This is why this is such a genius idea. It trusses the wing to the leg and compresses the bird into one ball of meat, so it's cooking it as a unit. Anybody should try this. It's so inexpensive. You can buy them both at the same time online at or go to Amazon and pick them up. It'll change the way you think about the bird. 

Now, what I like to do when cooking my birds is something a little different. I use a sauce of a little bit of crushed, fresh garlic — not a lot, I like to say "a hint" — with olive oil and fresh-squeezed lemon. I cover the bird with that. Here's the secret: the spice za'atar, a Lebanese spice of roasted, crushed sesame seeds. I coat the bird in za'atar, then I put it in the oven. That's the secret.

You don't need to dry brine to get the right flavor and texture

Another technique that a lot of people talk about when it comes to getting a flavorful piece of chicken or turkey is dry brining. What are your thoughts on that?

I'm against it. To me, it takes away from the chemistry of the bird. The attempts to inject juice, inject sauce, inject butter — that's not the way that we did it 100 years ago. The bird itself has all the necessary juices within its own fat, if you know how to truss it properly. Putting coating on is really to give elegance to the skin and make it a crispy delicacy, but brine is an addition of a lot of salt. I'm not a fan of that. That's a drying agent. It's controversial. 

I've also heard a bit about dismembering turkeys and cooking [the pieces] separately. I'm totally against that because it tells me you don't know what you're doing if you can't cook a leg properly attached to a bird, and you better work a little harder at that.

Then what is the secret to getting a crispy skin every time? Because you need that on the outside.

You do. The key to success is to raise the bird up half an inch on a grate. A lot of people will put it in the oven on the pan or on tin foil, giving 40% of the underbird no chance to get the hot air and crisp.

There's other tricks you can do. I'm against this, though. You can sear it in the oven by turning it over, but you don't need to do that if you cook it properly at 325 to 350 degrees Fahrenheit, slowly. 

I'm not against using thermometers, and I'm putting it into the deep end of the breast to make sure you're getting the right temperature when you're cooking it. You will find great success with these simple features. Just raise it up half an inch, three-quarters of an inch. You'll get total crispness everywhere. Make sure the grate is thin because you want as little contact as [possible] with the bird's skin.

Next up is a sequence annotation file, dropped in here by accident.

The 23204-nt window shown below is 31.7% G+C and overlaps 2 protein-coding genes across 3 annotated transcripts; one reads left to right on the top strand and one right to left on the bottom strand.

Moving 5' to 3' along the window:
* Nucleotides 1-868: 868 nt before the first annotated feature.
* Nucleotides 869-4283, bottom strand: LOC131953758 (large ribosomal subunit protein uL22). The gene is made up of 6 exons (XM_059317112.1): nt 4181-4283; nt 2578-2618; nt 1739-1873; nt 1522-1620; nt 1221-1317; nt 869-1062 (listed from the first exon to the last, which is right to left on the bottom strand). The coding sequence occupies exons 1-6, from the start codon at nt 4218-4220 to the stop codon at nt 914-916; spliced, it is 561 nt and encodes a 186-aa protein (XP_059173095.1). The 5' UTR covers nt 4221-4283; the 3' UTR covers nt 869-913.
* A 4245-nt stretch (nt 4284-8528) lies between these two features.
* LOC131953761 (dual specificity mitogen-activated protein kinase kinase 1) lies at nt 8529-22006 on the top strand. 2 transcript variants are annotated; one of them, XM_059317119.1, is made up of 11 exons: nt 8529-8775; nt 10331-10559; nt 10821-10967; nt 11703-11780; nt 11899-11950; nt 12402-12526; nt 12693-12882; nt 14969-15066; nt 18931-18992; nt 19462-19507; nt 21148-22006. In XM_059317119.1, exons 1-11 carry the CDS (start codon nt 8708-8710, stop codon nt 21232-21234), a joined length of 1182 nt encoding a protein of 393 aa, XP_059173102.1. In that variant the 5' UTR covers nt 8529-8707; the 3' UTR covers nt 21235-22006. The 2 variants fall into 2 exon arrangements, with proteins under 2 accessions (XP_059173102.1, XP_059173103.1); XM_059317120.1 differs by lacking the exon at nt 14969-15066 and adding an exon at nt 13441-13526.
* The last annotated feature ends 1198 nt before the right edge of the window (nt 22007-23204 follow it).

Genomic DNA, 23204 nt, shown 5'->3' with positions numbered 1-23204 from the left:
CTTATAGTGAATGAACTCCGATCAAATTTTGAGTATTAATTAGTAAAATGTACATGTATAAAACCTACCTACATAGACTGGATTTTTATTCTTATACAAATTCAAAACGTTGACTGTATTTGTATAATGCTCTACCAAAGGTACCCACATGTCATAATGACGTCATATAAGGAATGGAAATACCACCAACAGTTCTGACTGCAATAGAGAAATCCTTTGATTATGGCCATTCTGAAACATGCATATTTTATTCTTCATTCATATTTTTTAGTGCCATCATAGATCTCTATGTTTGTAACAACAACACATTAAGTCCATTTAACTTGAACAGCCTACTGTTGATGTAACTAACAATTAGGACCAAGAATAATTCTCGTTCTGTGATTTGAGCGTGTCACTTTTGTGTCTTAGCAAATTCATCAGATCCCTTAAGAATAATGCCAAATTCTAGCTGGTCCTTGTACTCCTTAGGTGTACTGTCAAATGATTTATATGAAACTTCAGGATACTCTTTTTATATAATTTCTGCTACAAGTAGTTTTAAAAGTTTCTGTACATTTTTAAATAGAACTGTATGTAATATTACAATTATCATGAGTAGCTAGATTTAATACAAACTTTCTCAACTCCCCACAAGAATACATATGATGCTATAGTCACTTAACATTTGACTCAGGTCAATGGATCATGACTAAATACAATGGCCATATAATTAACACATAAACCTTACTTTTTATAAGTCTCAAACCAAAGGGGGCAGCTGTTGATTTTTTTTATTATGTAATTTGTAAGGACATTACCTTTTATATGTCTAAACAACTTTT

Turkey is not just for Thanksgiving, says Chef Wonderful

We're talking about whole roasted turkeys here as well. For a lot of people, turkey's a protein that only shows up in that form on Thanksgiving. What's your favorite way to make turkey throughout the year?

It's a great dilemma because it's a fine meat. It is more around the Easter or Christmas period or Passover time, depending on religion you are, that these birds are brought out and celebrated because of their presentation value — which is why I say dismembering it is insane. Bringing out a platter of chopped-up turkey — that's un-American. 

To introduce it to the family during the year, the only way I've been able to pull it off is cookouts and barbecues, where I do legs. I'll be doing the traditional wings and legs [with] sausage — big cookout on Sunday night up at the lake house. I'll sneak in four giant turkey legs, which you can buy separately from your butcher, and coat them in a plum sauce or barbecue sauce. It's the thigh and the leg. They end up being the most popular thing coming off the grill. I don't make a big deal of it; I just put it in the mix. I go through quite a bit of turkey legs during the cookout season.